ZOTAC GeForce GT 640 ZONE Edition Fanless GPU

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TEST RESULTS

Baseline Power with Integrated Graphics:

Power Consumption Measurements:
GPU Test System (Intel HD 2000 IGP)
Measurement
Idle
CPU Load
CPU + GPU Load
Sys. Power (AC)
36W
74W
87W
Sys. Power (DC)
unknown
61W
72W
System fan speeds: Low
Ambient noise level: 10~11 dBA
System noise level: 12~13 dBA

System with Discrete Graphics:

System Measurements: GPU Test System
(ZOTAC GeForce GT 640 ZONE Edition)
State
Idle
CPU Load
CPU + GPU Load
Temp
CPU
24°C
36°C
42°C
38°C
35°C
PCH
44°C
44°C
46°C
46°C
43°C
GPU
38°C
39°C
99°C*
98°C
89°C
System Fan Speed
Low
Med
High
SPL @1m
12~13 dBA
18 dBA
26 dBA
Sys. Power (AC)
45W
85W
122W
121W
121W
Sys. Power (DC)
unknown
70W
107W
106W
106W
Ambient noise level: 10~11 dBA
Ambient temperature: 22°C

With our test system fans on our low speed, 12~13 dBA@1m setting, the GT 640 ZONE Edition ran fairly cool and was also very energy efficient with only 45W being pulled from the wall outlet. On load, the GPU temperature gradually climbed until it reached 99°C and then suddenly leveled off even though the rate of temperature increase hadn't really slowed at that point. It stayed at 99°C indefinitely but we assume this was a bug and that the actual temperature topped 100°C. Interestingly, the card remained stable during this time..

In any event, 99°C was still fairly hot so we increased the system fan speed to the medium setting (18 dBA@1m). After a few minutes the GPU temperature sensor started responding again, dipping down to 98°C. It took our high speed setting (26 dBA@1m) before it dropped to the reasonable temperature of 89°C.

It was a disappointing result — If you need to crank up your system fans to achieve a decent level of cooling, it negates much of the advantage of having passive heatsink. To be fair our test is more stressful than any real world situation but it can come close depending on the climate and other system components. Either way, we can't recommend using this card in a very quiet or close to silent system with minimal airflow. It needs a little help or it will become quite toasty on load.

Power Consumption

The power consumption of an add-on video card can be estimated by comparing the total system power draw with and without the card installed. Our results were derived thus:

1. Power consumption of the graphics card at idle — when Prime95 is run on a system, the video card is not stressed at all and stays idle. This is true whether the video card is integrated or an add-on PCIe 16X device. Hence, when the power consumption of the base system under Prime95 is subtracted from the power consumption of the same test with the graphics card installed, we obtain the increase in idle power of the add-on card over the integrated graphics chip.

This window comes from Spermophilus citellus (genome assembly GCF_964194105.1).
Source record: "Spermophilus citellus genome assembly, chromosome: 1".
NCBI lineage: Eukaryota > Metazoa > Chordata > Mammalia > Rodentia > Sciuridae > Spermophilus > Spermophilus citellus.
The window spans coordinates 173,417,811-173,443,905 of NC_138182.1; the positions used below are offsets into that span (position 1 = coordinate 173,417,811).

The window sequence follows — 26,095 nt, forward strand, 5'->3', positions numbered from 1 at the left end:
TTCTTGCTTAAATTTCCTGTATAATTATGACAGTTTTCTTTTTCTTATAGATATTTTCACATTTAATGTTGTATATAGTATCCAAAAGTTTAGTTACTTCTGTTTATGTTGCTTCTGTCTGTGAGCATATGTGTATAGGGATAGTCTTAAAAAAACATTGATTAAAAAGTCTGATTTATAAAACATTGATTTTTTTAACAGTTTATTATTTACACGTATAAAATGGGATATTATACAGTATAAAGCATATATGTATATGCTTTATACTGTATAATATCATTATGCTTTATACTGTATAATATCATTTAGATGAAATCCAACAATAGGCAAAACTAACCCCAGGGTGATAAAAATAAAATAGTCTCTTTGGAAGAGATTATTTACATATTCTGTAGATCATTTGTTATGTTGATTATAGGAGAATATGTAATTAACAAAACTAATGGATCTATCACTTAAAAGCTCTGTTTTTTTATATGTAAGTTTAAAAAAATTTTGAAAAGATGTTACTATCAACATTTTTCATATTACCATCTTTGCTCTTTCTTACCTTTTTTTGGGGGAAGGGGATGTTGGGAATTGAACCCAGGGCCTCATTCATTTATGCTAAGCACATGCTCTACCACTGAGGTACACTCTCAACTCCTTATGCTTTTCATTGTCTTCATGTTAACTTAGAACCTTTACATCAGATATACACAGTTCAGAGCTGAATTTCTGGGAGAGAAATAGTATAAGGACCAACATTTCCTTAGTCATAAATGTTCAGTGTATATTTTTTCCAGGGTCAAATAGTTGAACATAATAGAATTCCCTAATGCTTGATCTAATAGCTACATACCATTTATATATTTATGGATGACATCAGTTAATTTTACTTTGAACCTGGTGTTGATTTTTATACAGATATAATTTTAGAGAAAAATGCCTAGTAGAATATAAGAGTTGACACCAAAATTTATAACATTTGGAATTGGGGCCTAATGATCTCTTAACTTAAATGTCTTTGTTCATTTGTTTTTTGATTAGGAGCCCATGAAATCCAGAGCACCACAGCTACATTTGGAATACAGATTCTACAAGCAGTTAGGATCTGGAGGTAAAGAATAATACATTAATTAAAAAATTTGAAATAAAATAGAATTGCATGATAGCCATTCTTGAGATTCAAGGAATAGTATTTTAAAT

2. Power consumption of the graphics card under load — the power draw of the system is measured with the add-on video card, with Prime95 and FurMark running simultaneously. Then the power of the baseline system (with integrated graphics) running just Prime95 is subtracted. The difference is the load power of the add-on card. Any load on the CPU from FurMark should not skew the results, since the CPU was running at full load in both systems.

Both results are scaled by the efficiency of the power supply (tested here) to obtain a final estimate of the DC power consumption.

Note: the actual power of the add-on card cannot be derived using this method because the integrated graphics may draw some power even when not in use. However, the relative difference between the cards should be accurate.

According to our calculations, the GT 640 ZONE Edition consumed about 9W when idle and 45W on full synthetic load, about the same as the Sapphire HD 7750 Ultimate. 9W idle is fairly impressive, edging out most of the low-end AMD cards we've tested in the past.

All of the AMD/NVIDIA cards from the last three generations had very similar CPU usage during video playback, 1~2% for our 1080p H.264/MKV test clip, and 8~9% for our YouTube HD sample. Power consumption however varied greatly, dependent mostly on the core/memory clocks used by the cards' respective video decoder chips. This favors the NVIDIA cards as most of them utilize much lower clock speeds.

The GT 640 is among the most frugal cards when playing video, increasing the system power consumption by only about 5W. Add this to its already low idle draw, and it's an impressively efficient GPU for a media PC.



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